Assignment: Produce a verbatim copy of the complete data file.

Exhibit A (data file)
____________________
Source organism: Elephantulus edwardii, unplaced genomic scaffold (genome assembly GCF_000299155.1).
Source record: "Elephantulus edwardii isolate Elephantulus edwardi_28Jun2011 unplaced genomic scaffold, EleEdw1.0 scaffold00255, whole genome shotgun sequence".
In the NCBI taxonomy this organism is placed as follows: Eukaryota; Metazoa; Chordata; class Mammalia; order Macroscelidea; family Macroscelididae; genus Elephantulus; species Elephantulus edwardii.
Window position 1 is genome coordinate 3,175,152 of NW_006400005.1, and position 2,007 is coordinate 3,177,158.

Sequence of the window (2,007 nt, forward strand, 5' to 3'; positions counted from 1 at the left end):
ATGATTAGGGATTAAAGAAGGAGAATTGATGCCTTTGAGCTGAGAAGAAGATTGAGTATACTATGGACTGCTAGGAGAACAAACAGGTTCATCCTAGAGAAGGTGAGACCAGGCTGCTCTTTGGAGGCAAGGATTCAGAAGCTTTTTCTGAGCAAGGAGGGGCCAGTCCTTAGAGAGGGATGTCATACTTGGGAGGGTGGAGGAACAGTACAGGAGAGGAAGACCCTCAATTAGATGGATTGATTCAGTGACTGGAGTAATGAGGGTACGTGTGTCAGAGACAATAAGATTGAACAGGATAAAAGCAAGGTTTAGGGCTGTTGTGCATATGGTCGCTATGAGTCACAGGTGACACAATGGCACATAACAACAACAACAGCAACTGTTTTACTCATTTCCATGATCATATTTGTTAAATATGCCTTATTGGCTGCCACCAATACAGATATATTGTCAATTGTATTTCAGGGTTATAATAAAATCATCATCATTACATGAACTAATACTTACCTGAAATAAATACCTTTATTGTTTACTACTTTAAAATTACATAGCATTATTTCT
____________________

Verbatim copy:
Source organism: Elephantulus edwardii, unplaced genomic scaffold (genome assembly GCF_000299155.1).
Source record: "Elephantulus edwardii isolate Elephantulus edwardi_28Jun2011 unplaced genomic scaffold, EleEdw1.0 scaffold00255, whole genome shotgun sequence".
In the NCBI taxonomy this organism is placed as follows: Eukaryota; Metazoa; Chordata; class Mammalia; order Macroscelidea; family Macroscelididae; genus Elephantulus; species Elephantulus edwardii.
Window position 1 is genome coordinate 3,175,152 of NW_006400005.1, and position 2,007 is coordinate 3,177,158.

Sequence of the window (2,007 nt, forward strand, 5' to 3'; positions counted from 1 at the left end):
ATGATTAGGGATTAAAGAAGGAGAATTGATGCCTTTGAGCTGAGAAGAAGATTGAGTATACTATGGACTGCTAGGAGAACAAACAGGTTCATCCTAGAGAAGGTGAGACCAGGCTGCTCTTTGGAGGCAAGGATTCAGAAGCTTTTTCTGAGCAAGGAGGGGCCAGTCCTTAGAGAGGGATGTCATACTTGGGAGGGTGGAGGAACAGTACAGGAGAGGAAGACCCTCAATTAGATGGATTGATTCAGTGACTGGAGTAATGAGGGTACGTGTGTCAGAGACAATAAGATTGAACAGGATAAAAGCAAGGTTTAGGGCTGTTGTGCATATGGTCGCTATGAGTCACAGGTGACACAATGGCACATAACAACAACAACAGCAACTGTTTTACTCATTTCCATGATCATATTTGTTAAATATGCCTTATTGGCTGCCACCAATACAGATATATTGTCAATTGTATTTCAGGGTTATAATAAAATCATCATCATTACATGAACTAATACTTACCTGAAATAAATACCTTTATTGTTTACTACTTTAAAATTACATAGCATTATTTCT